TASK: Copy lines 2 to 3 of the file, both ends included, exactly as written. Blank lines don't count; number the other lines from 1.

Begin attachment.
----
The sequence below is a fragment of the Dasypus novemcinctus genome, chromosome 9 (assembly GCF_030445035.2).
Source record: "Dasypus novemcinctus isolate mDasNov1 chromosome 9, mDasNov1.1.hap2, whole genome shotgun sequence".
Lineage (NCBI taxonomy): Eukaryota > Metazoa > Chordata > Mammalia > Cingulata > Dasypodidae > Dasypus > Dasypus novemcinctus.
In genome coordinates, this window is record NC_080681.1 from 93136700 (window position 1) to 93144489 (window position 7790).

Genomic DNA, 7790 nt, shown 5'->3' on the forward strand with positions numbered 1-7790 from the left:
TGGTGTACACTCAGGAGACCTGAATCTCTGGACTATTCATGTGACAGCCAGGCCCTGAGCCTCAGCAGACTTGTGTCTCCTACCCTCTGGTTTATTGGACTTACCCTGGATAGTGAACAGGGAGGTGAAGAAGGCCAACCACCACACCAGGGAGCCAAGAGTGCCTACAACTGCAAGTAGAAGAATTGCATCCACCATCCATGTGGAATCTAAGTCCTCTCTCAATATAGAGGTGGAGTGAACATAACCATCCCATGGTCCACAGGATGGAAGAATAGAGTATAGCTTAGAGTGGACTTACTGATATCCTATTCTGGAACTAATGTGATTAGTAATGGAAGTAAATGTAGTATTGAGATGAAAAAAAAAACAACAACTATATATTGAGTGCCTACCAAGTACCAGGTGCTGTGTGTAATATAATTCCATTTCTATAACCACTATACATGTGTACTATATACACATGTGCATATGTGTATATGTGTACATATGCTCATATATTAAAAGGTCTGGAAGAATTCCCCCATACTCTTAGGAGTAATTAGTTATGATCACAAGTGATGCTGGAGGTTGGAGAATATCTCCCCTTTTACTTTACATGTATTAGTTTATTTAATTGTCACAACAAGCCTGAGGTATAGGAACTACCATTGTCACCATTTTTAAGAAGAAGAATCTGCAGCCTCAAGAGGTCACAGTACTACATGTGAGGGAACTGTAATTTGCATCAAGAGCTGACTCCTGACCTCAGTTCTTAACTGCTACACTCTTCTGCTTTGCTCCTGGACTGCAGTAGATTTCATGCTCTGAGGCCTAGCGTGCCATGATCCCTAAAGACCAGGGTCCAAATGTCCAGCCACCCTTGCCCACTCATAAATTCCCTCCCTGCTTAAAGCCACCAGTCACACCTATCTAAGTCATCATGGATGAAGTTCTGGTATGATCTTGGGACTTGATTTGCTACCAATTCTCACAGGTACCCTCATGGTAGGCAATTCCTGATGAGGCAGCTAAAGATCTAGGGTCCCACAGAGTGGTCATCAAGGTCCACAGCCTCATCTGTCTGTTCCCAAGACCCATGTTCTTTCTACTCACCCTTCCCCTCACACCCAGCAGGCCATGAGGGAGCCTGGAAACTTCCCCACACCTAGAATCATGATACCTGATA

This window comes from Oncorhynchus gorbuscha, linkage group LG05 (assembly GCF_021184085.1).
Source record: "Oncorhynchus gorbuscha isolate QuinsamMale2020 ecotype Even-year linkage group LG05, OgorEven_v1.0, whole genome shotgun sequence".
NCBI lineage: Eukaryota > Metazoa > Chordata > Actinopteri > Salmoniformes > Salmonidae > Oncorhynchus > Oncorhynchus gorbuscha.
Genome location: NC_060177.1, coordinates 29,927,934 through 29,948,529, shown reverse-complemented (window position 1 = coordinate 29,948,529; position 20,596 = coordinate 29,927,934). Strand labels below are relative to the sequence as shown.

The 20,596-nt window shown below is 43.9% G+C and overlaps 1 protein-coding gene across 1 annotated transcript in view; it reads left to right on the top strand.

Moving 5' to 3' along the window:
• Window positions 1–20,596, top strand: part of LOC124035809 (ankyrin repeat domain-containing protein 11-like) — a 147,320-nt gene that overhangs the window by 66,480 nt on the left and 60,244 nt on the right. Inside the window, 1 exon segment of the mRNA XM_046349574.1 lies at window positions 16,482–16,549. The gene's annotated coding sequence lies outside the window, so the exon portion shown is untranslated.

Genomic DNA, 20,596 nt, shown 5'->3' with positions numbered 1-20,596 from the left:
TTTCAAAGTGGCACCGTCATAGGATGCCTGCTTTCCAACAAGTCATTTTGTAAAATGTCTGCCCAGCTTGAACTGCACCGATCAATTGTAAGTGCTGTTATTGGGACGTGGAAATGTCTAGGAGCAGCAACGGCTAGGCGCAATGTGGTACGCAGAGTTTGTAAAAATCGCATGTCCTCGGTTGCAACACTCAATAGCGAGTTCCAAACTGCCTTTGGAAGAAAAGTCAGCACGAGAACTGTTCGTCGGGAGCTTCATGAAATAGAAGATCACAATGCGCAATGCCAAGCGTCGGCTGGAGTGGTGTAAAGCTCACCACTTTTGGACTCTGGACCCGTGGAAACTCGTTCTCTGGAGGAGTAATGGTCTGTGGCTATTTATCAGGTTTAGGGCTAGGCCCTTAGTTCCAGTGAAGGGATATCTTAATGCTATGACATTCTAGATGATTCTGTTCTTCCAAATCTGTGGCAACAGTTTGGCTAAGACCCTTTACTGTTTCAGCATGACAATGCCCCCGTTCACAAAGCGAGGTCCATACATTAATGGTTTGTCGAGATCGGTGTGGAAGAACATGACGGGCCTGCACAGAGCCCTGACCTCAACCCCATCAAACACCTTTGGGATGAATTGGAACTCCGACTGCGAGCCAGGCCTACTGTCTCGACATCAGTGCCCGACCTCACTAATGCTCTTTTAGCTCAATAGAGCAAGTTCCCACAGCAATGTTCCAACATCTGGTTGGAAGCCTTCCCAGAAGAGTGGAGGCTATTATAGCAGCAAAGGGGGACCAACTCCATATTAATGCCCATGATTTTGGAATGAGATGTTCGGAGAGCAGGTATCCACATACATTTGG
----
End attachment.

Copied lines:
Source record: "Dasypus novemcinctus isolate mDasNov1 chromosome 9, mDasNov1.1.hap2, whole genome shotgun sequence".
Lineage (NCBI taxonomy): Eukaryota > Metazoa > Chordata > Mammalia > Cingulata > Dasypodidae > Dasypus > Dasypus novemcinctus.